There are special programs at the cinematheques throughout the month of September to match the number of holidays that fall so early this year.
If you missed some of the movies you wanted to see this year, have no fear. The Jerusalem Cinematheque is showing the year’s top hits throughout the month, starting with Ben Affleck’s Oscar-winning Argo.
During Succot, the Jerusalem Cinematheque will feature a program of movie classics. All movie lovers should jump at the rare opportunity to see wonderful films such as Gone with the Wind, West Side Story and many others on the big screen. My pick: Roman Holiday at 10 p.m. on September 20. Its stars, Gregory Peck and Audrey Hepburn, playing, respectively, a down-on-his luck journalist and a runaway princess, were never more charming or more gorgeous, and that’s saying something.
The Jerusalem Cinematheque has something for everyone, including children. On September 15, actor/comedian/writer Guri Alfi will host a conversation for children preceding a screening of Charlie Chaplin’s Modern Times at 5 p.m. The dark comedy classic, which combines equal doses of slapstick humor and social commentary, was filmed in 1936. It has a soundtrack of noises but otherwise is a silent movie that depicts the tribulations of Chaplin’s tramp persona as his work on an assembly line turns him into a nervous wreck.
Sophisticated kids will get food for thought from this film, and Alfi’s introduction will put it into context.
On September 17 at 4 p.m., the Jerusalem Cinematheque will screen the 3-D children’s fantasy movie Epic, followed by a workshop on succa decorating and a picnic. The Wacky Film Club will show Rob Reiner’s comedy-adventure classic The Princess Bride on September 26 at 9 p.m. This is a wonderful movie for all ages, but parents should prepare their children for the fact that there will be a talk before the film by Alon Gur Arye about what makes the movie a classic.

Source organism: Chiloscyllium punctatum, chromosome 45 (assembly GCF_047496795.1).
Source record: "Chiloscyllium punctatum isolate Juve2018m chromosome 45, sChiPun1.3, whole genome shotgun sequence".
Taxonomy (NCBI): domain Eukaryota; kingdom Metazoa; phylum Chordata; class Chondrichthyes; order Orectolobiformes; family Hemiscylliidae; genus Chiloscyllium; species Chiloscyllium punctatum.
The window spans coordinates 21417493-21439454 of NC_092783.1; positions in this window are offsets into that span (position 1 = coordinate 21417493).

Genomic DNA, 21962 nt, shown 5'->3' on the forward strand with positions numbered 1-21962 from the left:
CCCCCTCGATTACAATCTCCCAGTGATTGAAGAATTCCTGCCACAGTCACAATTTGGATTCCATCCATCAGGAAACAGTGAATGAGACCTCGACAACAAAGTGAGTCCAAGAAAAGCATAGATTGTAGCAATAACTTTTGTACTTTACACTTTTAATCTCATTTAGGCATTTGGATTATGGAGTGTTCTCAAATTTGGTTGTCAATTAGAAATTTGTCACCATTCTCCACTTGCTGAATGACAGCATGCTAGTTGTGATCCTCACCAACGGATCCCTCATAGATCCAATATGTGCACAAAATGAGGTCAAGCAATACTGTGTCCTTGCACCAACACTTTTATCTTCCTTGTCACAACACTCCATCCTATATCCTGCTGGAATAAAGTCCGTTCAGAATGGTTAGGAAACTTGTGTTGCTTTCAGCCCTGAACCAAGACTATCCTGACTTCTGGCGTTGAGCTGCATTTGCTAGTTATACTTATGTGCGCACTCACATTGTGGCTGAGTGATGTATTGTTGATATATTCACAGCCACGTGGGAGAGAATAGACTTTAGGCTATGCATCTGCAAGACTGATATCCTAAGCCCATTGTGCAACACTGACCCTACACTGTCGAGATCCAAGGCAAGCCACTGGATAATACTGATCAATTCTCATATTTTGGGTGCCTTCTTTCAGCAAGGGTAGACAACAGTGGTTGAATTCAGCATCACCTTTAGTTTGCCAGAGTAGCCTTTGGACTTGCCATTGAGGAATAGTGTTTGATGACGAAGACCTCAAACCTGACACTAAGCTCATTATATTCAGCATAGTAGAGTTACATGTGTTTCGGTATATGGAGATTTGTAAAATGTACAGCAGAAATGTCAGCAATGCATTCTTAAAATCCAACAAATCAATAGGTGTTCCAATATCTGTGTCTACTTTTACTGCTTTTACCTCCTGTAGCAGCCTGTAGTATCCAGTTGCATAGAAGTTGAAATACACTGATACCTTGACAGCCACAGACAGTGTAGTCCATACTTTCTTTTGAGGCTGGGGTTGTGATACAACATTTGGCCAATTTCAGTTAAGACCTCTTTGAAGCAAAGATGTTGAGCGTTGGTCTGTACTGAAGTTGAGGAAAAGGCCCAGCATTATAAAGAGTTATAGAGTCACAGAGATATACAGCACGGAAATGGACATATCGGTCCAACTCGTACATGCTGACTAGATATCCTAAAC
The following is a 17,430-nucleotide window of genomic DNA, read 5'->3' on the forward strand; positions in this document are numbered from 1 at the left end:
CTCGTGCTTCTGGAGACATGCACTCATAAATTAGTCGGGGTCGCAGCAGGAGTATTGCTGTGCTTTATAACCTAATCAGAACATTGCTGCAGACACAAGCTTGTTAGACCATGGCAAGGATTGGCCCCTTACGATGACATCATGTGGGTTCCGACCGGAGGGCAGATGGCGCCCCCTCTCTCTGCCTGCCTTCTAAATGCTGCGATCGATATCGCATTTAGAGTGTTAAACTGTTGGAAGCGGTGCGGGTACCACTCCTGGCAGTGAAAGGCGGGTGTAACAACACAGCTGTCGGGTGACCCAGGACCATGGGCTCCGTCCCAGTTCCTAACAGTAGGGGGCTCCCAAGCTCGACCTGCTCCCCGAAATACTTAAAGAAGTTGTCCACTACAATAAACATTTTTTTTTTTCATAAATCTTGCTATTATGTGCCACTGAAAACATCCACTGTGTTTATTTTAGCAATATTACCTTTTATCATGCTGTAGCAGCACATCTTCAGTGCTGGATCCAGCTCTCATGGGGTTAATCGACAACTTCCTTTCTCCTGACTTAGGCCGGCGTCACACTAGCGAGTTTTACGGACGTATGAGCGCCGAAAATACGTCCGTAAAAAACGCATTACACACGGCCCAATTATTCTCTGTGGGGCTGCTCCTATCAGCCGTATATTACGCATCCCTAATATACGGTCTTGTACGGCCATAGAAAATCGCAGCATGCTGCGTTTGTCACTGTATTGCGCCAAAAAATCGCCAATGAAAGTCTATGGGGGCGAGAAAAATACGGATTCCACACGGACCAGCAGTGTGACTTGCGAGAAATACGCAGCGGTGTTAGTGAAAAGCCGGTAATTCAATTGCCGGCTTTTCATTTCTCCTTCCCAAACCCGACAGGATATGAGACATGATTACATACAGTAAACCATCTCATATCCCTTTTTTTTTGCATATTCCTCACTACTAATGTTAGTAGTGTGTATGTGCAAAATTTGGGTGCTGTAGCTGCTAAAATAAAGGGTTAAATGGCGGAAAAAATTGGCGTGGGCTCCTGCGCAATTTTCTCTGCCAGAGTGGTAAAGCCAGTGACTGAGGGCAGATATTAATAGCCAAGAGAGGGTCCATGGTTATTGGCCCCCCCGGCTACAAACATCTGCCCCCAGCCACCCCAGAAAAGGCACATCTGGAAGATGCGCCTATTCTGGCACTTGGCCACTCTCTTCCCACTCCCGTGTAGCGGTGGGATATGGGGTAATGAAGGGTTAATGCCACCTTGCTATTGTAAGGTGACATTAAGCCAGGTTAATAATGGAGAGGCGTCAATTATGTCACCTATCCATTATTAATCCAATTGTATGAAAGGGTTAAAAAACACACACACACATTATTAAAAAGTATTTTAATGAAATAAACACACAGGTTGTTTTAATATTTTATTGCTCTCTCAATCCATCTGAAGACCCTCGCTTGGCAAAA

Director Ari Folman’s latest film, The Congress, a mix of animation and live action starring Robin Wright and Jon Hamm (Mad Men), will be opening the Haifa International Film Festival on September 19 and opening throughout Israel on September 26. To celebrate Folman’s work, the Jerusalem Cinematheque is having a retrospective of his films beginning on September 20. His most famous film, the Golden Globe-winning Waltz with Bashir, will be shown, but you can also catch his earlier films.
Saint Clara, which he made with his frequent collaborator Ori Sivan, was one of the best Israeli films of the 1990s. It stars Lucy Dubinchik as Clara, a clairvoyant teen living in a dystopian town on the periphery whose abilities are used by her friends and family for all kinds of purposes. It is playing on September 20 at 10 p.m., along with Comfortably Numb, a 1991 film that Folman and Sivan made about the First Gulf War.
The Tel Aviv Cinematheque is featuring Utopia, the Tel Aviv International Festival of Fantastic Film, from September 21-26. It kicks off with Edgar Wright’s The World’s End, an apocalyptic comedy about a group of British friends who try to recreate a pub crawl they made 20 years earlier. The only trouble is, as they make their way to the World’s End pub, they discover that their hometown has become overrun by lifelike robots. The festival will also show digitally remastered copies of the classic films A Clockwork Orange, Blade Runner, 2001: A Space Odyssey and Donnie Darko, among many other attractions at the festival.
Starting the week on September 7, the Haifa, Jerusalem and Tel Aviv cinematheques will present the ninth Portuguese Film Week. Sponsored by the Portuguese Film Institute, the Portuguese Cultural Institute and the Portuguese Embassy, this mini-festival will show the best of recent Portuguese cinema. The films include Florbela, Vicente Alves do O’s award-winning biopic about the life of Florbela Espanca, one of Portugal’s leading 20thcentury poets. In addition, the Jerusalem Cinematheque will feature an exhibition of movie posters from Portugal.